Spain 7

Both as a courtesy and to comply with copyright law, please remember to credit IDEA for direct or indirect use of samples.  IDEA is a free resource;  please consider supporting us.


BIOGRAPHICAL INFORMATION

AGE: 28

DATE OF BIRTH (DD/MM/YYYY): 1978

PLACE OF BIRTH: Barcelona, Spain

GENDER: female

ETHNICITY: Caucasian/Catalan/German

OCCUPATION: doctoral student

EDUCATION: When recorded, subject was a doctoral student.

AREA(S) OF RESIDENCE OUTSIDE REPRESENTATIVE REGION FOR LONGER THAN SIX MONTHS:

Subject lived in Barcelona until age 23, then lived in Boston, Massachusetts (United States), and Brussels, Belgium, for one year each, then Oxford, England, for more than three years.

OTHER INFLUENCES ON SPEECH:

Subject had a German father and Catalan mother, and was educated in German. She learned English at a German school. She also speaks Catalan. She submitted this sample herself, as she had been told she had a “strange accent” that was difficult to place. (She is cross-listed as Germany 9.)

The text used in our recordings of scripted speech can be found by clicking here.

RECORDED BY: Subject

DATE OF RECORDING (DD/MM/YYYY): 07/11/2006

PHONETIC TRANSCRIPTION OF SCRIPTED SPEECH: N/A

TRANSCRIBED BY: N/A

DATE OF TRANSCRIPTION (DD/MM/YYYY): N/A

ORTHOGRAPHIC TRANSCRIPTION OF UNSCRIPTED SPEECH:

So, my accent is supposed to be funny as a result of being both Spanish and German. Um, I was born in Spain; as a matter of fact I was born in Catalonia, which is a different region from Spain. We like to think it’s a different country sometimes. Um, my father is German and my mother is Catalan. I went to a German school until I was 18, to a German school in Spain, so that means I would receive education in almost every subject in German, except for Spanish literature of course. There I started my English classes at the age of 10; of course the translations would always be German so that explains largely my German accent when I speak English. Um, at home we speak all three languages, meaning Catalan, Spanish, and German. Ever since I left university, um, which was when I was about 23, I studied in English-speaking countries. So, I spent a year in the United States, more completely near Boston and, um, thereupon I moved to England where I’m now in Oxford, um, and this is my fourth year here. It’s funny that, um, all the international people that I’ve met so far, very, very few of them have been able to place me, as either Spanish or German. They most frequent thing I’ve heard about my accent is that it sounds like an Eastern European, um, person who is trying to speak English. Of course, um, some people would deny that, um, and, um, two or three people have placed me rather in the United States, as in, she has a United States accent rather than a British accent, which I wouldn’t mind because I don’t really like the British accent. Oh well, so I guess, um, so much for myself and, um, the funny sounding of my accent. I apologize that I don’t have English as a second language; it’s actually my fourth language, but nevertheless, it would be great if you could make some use of this recording. If not, well it’s very easy to hit the delete button. OK, bye.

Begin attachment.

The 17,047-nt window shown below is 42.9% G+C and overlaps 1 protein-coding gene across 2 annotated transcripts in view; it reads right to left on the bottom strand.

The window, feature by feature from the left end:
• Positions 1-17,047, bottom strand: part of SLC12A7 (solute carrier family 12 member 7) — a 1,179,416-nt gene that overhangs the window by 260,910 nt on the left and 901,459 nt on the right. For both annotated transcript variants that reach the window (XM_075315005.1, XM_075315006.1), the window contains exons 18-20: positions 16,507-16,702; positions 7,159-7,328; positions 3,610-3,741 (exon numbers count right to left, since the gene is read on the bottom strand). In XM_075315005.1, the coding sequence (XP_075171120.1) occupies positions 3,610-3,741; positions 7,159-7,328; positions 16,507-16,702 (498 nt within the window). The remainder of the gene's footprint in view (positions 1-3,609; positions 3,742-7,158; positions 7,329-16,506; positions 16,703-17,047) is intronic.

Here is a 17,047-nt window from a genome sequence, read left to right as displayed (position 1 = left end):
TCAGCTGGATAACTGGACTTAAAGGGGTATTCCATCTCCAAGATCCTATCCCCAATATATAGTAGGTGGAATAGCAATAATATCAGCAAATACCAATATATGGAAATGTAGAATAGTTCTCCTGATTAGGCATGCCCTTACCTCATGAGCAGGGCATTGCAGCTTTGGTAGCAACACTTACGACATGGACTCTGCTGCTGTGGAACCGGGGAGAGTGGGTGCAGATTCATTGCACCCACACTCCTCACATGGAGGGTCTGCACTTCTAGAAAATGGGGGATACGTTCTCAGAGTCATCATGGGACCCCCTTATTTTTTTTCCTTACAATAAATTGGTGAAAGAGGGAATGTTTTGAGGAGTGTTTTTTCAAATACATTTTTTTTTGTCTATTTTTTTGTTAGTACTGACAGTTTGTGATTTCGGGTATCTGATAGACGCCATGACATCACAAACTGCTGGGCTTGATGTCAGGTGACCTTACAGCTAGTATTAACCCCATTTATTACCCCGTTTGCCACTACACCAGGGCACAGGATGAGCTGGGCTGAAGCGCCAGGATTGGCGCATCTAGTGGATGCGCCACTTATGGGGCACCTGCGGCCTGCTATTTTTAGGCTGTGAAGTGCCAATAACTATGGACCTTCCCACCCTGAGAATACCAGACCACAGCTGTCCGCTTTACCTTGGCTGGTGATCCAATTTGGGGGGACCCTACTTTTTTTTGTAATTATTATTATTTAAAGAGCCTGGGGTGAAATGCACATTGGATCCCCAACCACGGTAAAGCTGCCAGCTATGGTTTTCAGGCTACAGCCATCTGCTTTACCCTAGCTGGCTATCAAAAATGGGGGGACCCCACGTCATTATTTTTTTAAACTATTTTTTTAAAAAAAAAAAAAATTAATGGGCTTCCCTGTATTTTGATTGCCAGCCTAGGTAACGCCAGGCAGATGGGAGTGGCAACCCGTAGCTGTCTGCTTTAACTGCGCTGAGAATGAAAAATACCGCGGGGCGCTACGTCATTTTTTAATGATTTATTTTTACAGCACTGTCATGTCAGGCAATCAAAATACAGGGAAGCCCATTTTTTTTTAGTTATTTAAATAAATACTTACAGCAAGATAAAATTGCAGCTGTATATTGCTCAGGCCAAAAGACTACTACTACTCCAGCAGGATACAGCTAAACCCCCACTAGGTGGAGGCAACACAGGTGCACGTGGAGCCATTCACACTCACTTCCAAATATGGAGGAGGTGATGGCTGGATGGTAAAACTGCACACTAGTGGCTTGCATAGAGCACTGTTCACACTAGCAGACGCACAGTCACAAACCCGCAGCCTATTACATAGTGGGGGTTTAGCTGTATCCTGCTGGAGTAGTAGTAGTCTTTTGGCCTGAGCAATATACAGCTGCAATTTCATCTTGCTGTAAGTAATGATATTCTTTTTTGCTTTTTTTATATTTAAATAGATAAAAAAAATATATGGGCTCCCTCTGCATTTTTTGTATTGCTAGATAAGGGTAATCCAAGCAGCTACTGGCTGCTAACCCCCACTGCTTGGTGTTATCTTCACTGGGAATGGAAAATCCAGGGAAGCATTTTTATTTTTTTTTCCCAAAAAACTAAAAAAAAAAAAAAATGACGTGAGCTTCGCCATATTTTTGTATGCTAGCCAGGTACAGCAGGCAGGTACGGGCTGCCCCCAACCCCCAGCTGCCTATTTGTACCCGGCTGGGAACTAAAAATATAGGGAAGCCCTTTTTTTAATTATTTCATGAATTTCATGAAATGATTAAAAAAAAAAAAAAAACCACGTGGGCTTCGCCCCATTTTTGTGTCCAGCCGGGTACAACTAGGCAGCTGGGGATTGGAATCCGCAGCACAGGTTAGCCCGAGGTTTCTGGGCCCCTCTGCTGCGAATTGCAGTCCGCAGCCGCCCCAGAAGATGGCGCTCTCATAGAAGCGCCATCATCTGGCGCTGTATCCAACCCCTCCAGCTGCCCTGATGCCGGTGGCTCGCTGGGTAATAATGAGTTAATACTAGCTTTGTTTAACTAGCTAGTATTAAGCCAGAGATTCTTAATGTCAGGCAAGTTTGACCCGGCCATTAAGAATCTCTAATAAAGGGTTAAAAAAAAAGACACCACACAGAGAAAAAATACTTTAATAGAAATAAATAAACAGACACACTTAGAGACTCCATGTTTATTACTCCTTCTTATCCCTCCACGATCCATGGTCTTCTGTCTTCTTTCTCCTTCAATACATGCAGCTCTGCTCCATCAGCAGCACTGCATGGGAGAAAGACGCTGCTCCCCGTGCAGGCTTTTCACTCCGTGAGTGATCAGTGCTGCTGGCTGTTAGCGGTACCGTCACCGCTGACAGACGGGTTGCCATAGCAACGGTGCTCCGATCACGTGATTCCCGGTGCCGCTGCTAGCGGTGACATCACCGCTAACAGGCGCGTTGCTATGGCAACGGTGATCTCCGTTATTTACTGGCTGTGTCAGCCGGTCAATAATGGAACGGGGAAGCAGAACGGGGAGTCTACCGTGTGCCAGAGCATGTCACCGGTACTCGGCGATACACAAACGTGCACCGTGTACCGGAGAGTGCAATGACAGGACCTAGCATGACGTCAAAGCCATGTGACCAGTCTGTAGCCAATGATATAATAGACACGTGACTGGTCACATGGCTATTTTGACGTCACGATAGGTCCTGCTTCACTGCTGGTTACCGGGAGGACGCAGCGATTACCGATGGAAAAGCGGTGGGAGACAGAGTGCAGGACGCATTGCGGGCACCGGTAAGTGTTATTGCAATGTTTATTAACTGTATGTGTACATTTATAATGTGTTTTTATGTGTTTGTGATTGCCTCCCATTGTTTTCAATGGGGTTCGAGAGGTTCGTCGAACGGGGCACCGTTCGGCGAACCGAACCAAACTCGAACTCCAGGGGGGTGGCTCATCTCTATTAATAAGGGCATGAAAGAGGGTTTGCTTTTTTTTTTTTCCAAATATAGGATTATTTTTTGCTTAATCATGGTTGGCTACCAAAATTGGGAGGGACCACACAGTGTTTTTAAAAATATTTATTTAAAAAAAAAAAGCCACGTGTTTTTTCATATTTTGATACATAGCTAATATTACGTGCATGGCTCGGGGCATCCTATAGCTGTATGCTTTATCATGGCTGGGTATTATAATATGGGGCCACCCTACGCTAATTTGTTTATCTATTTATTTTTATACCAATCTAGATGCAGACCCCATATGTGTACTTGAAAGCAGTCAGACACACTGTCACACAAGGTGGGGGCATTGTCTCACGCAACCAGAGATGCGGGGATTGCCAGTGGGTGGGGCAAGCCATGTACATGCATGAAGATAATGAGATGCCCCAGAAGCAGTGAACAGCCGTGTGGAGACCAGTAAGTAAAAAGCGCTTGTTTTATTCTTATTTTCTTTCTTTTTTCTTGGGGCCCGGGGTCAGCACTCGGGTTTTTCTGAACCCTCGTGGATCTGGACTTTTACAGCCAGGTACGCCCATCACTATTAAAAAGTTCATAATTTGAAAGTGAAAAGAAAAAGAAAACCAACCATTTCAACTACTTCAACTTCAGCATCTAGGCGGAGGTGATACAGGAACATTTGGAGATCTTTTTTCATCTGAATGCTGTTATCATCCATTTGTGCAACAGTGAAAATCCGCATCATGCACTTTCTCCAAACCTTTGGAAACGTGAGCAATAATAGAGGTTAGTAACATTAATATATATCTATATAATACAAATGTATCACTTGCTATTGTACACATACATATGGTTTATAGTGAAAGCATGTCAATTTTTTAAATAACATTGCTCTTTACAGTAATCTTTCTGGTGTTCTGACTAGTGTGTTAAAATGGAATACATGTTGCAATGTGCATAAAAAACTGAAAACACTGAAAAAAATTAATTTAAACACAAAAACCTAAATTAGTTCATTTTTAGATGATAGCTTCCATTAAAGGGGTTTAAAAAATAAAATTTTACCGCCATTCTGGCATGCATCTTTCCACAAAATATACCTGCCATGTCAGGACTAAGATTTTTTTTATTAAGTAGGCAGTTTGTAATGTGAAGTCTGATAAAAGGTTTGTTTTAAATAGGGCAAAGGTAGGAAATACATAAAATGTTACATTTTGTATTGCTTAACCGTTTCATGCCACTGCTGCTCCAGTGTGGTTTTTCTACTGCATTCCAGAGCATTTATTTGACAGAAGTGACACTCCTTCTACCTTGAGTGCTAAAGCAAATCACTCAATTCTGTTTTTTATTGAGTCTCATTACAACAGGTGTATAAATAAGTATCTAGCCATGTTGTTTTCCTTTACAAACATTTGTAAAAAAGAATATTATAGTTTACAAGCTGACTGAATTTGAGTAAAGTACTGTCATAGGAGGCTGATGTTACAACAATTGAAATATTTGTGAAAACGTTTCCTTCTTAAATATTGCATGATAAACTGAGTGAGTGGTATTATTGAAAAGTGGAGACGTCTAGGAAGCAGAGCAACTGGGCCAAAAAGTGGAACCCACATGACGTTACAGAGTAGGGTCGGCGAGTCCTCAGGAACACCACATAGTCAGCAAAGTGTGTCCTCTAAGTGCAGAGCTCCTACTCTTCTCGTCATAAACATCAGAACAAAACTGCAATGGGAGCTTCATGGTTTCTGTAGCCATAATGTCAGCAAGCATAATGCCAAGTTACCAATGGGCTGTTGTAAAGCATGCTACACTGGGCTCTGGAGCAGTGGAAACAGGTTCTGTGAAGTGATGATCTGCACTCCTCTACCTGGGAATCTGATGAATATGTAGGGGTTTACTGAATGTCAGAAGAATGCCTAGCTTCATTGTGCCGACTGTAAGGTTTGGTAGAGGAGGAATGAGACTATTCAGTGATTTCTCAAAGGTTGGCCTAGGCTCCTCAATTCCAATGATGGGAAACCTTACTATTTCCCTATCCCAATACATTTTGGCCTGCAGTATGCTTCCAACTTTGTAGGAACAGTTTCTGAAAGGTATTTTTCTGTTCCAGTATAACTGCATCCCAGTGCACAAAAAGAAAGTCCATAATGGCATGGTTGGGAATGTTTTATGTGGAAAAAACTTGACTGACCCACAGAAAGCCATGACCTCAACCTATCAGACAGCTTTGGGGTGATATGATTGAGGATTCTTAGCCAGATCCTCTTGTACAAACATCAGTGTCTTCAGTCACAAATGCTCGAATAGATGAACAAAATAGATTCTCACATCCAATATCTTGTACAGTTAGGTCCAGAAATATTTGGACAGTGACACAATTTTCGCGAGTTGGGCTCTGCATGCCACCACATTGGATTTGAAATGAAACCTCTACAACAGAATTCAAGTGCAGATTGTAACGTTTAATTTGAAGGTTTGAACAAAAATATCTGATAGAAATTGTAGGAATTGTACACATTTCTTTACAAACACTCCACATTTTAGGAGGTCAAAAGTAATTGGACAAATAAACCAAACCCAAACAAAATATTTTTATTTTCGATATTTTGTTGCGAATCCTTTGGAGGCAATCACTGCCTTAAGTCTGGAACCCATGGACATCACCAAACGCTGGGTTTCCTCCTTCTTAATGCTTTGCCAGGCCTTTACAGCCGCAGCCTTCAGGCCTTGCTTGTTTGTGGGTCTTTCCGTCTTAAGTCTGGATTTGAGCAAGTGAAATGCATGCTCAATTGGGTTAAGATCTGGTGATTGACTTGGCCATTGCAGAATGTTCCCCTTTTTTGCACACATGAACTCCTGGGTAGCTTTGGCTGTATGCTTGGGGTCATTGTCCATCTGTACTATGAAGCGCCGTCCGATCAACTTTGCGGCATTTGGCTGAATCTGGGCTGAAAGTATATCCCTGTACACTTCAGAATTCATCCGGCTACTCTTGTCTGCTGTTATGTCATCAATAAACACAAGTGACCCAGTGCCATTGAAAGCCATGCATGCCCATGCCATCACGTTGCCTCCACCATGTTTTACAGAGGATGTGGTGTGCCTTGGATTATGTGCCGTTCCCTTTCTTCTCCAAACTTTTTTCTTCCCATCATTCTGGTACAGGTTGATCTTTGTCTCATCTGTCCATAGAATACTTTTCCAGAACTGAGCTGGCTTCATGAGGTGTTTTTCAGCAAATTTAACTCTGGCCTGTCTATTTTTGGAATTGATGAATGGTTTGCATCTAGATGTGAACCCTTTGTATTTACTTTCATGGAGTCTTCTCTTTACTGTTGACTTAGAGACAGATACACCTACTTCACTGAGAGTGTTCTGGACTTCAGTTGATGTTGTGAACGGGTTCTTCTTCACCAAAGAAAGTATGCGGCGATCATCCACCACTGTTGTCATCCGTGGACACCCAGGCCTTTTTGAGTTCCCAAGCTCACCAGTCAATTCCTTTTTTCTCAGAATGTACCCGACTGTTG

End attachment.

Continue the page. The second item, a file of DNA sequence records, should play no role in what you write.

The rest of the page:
TRANSCRIBED BY: Karina Lemmer

DATE OF TRANSCRIPTION (DD/MM/YYYY): 04/06/2008

PHONETIC TRANSCRIPTION OF UNSCRIPTED SPEECH: N/A

TRANSCRIBED BY: N/A

DATE OF TRANSCRIPTION (DD/MM/YYYY): N/A

SCHOLARLY COMMENTARY: N/A

COMMENTARY BY: N/A

DATE OF COMMENTARY (DD/MM/YYYY): N/A

The archive provides:

  • Recordings of accent/dialect speakers from the region you select.
  • Text of the speakers’ biographical details.
  • Scholarly commentary and analysis in some cases.
  • In most cases, an orthographic transcription of the speakers’ unscripted speech.  In a small number of cases, you will also find a narrow phonetic transcription of the sample (see Phonetic Transcriptions for a complete list).  The recordings average four minutes in length and feature both the reading of one of two standard passages, and some unscripted speech. The two passages are Comma Gets a Cure (currently our standard passage) and The Rainbow Passage (used in our earliest recordings).

 

For instructional materials or coaching in the accents and dialects represented here, please go to Other Dialect Services.